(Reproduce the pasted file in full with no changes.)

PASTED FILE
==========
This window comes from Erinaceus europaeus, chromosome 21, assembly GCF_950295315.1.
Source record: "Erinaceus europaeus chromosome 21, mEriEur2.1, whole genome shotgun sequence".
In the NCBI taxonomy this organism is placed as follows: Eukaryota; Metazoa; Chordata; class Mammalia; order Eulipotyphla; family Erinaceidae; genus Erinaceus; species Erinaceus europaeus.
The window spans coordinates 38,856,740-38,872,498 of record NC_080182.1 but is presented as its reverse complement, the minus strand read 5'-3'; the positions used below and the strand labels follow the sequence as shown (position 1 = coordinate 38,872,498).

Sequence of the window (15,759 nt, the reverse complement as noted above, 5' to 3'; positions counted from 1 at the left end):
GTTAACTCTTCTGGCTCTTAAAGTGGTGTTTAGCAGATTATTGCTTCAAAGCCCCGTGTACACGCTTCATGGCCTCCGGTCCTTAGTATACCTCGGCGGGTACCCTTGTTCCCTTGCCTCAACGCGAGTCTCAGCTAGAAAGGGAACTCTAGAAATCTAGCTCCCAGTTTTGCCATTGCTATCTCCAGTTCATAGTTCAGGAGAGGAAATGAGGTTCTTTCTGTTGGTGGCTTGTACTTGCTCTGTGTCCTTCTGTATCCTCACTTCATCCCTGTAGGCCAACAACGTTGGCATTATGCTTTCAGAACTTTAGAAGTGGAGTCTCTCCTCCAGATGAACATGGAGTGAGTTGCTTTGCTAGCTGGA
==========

This window comes from Erinaceus europaeus, chromosome 21, assembly GCF_950295315.1.
Source record: "Erinaceus europaeus chromosome 21, mEriEur2.1, whole genome shotgun sequence".
In the NCBI taxonomy this organism is placed as follows: Eukaryota; Metazoa; Chordata; class Mammalia; order Eulipotyphla; family Erinaceidae; genus Erinaceus; species Erinaceus europaeus.
The window spans coordinates 38,856,740-38,872,498 of record NC_080182.1 but is presented as its reverse complement, the minus strand read 5'-3'; the positions used below and the strand labels follow the sequence as shown (position 1 = coordinate 38,872,498).

Sequence of the window (15,759 nt, the reverse complement as noted above, 5' to 3'; positions counted from 1 at the left end):
GTTAACTCTTCTGGCTCTTAAAGTGGTGTTTAGCAGATTATTGCTTCAAAGCCCCGTGTACACGCTTCATGGCCTCCGGTCCTTAGTATACCTCGGCGGGTACCCTTGTTCCCTTGCCTCAACGCGAGTCTCAGCTAGAAAGGGAACTCTAGAAATCTAGCTCCCAGTTTTGCCATTGCTATCTCCAGTTCATAGTTCAGGAGAGGAAATGAGGTTCTTTCTGTTGGTGGCTTGTACTTGCTCTGTGTCCTTCTGTATCCTCACTTCATCCCTGTAGGCCAACAACGTTGGCATTATGCTTTCAGAACTTTAGAAGTGGAGTCTCTCCTCCAGATGAACATGGAGTGAGTTGCTTTGCTAGCTGGA